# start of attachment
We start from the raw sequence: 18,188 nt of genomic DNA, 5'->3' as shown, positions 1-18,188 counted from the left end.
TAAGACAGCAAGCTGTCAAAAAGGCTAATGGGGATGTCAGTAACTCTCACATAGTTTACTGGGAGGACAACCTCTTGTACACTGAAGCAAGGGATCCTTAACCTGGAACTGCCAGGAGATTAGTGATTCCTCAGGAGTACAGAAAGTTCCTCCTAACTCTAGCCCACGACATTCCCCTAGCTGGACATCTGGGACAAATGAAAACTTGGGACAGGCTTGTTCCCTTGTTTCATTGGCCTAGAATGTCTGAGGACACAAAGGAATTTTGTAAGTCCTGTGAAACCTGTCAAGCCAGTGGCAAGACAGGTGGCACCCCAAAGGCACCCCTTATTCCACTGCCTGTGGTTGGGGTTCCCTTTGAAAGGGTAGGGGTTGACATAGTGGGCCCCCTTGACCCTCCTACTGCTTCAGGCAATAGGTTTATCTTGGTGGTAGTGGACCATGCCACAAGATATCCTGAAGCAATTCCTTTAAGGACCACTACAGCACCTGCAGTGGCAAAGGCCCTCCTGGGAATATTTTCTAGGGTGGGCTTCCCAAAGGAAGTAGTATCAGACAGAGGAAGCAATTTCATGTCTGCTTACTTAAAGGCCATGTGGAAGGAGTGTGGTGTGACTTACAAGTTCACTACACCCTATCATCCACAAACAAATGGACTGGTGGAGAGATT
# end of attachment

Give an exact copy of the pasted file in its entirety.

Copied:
We start from the raw sequence: 18,188 nt of genomic DNA, 5'->3' as shown, positions 1-18,188 counted from the left end.
TAAGACAGCAAGCTGTCAAAAAGGCTAATGGGGATGTCAGTAACTCTCACATAGTTTACTGGGAGGACAACCTCTTGTACACTGAAGCAAGGGATCCTTAACCTGGAACTGCCAGGAGATTAGTGATTCCTCAGGAGTACAGAAAGTTCCTCCTAACTCTAGCCCACGACATTCCCCTAGCTGGACATCTGGGACAAATGAAAACTTGGGACAGGCTTGTTCCCTTGTTTCATTGGCCTAGAATGTCTGAGGACACAAAGGAATTTTGTAAGTCCTGTGAAACCTGTCAAGCCAGTGGCAAGACAGGTGGCACCCCAAAGGCACCCCTTATTCCACTGCCTGTGGTTGGGGTTCCCTTTGAAAGGGTAGGGGTTGACATAGTGGGCCCCCTTGACCCTCCTACTGCTTCAGGCAATAGGTTTATCTTGGTGGTAGTGGACCATGCCACAAGATATCCTGAAGCAATTCCTTTAAGGACCACTACAGCACCTGCAGTGGCAAAGGCCCTCCTGGGAATATTTTCTAGGGTGGGCTTCCCAAAGGAAGTAGTATCAGACAGAGGAAGCAATTTCATGTCTGCTTACTTAAAGGCCATGTGGAAGGAGTGTGGTGTGACTTACAAGTTCACTACACCCTATCATCCACAAACAAATGGACTGGTGGAGAGATT